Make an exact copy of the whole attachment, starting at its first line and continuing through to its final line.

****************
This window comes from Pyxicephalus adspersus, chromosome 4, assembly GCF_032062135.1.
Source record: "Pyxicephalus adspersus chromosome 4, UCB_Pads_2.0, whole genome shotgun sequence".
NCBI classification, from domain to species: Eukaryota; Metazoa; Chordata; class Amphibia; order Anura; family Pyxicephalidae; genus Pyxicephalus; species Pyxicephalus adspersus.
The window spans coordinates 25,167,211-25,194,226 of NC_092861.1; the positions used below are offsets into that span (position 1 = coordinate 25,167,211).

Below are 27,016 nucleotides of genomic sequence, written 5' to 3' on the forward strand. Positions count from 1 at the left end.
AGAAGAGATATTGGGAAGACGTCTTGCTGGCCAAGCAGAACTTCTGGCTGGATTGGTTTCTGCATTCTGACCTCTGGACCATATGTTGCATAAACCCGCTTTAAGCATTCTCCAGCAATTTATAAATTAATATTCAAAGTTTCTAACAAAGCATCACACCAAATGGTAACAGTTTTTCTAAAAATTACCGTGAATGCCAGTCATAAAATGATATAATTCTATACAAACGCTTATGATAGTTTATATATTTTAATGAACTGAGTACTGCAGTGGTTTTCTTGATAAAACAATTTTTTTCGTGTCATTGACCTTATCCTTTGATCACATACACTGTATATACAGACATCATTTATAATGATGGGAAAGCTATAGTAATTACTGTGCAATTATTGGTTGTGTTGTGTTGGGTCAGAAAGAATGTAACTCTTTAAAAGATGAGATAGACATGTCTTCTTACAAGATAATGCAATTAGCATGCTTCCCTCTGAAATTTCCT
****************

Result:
This window comes from Pyxicephalus adspersus, chromosome 4, assembly GCF_032062135.1.
Source record: "Pyxicephalus adspersus chromosome 4, UCB_Pads_2.0, whole genome shotgun sequence".
NCBI classification, from domain to species: Eukaryota; Metazoa; Chordata; class Amphibia; order Anura; family Pyxicephalidae; genus Pyxicephalus; species Pyxicephalus adspersus.
The window spans coordinates 25,167,211-25,194,226 of NC_092861.1; the positions used below are offsets into that span (position 1 = coordinate 25,167,211).

Below are 27,016 nucleotides of genomic sequence, written 5' to 3' on the forward strand. Positions count from 1 at the left end.
AGAAGAGATATTGGGAAGACGTCTTGCTGGCCAAGCAGAACTTCTGGCTGGATTGGTTTCTGCATTCTGACCTCTGGACCATATGTTGCATAAACCCGCTTTAAGCATTCTCCAGCAATTTATAAATTAATATTCAAAGTTTCTAACAAAGCATCACACCAAATGGTAACAGTTTTTCTAAAAATTACCGTGAATGCCAGTCATAAAATGATATAATTCTATACAAACGCTTATGATAGTTTATATATTTTAATGAACTGAGTACTGCAGTGGTTTTCTTGATAAAACAATTTTTTTCGTGTCATTGACCTTATCCTTTGATCACATACACTGTATATACAGACATCATTTATAATGATGGGAAAGCTATAGTAATTACTGTGCAATTATTGGTTGTGTTGTGTTGGGTCAGAAAGAATGTAACTCTTTAAAAGATGAGATAGACATGTCTTCTTACAAGATAATGCAATTAGCATGCTTCCCTCTGAAATTTCCT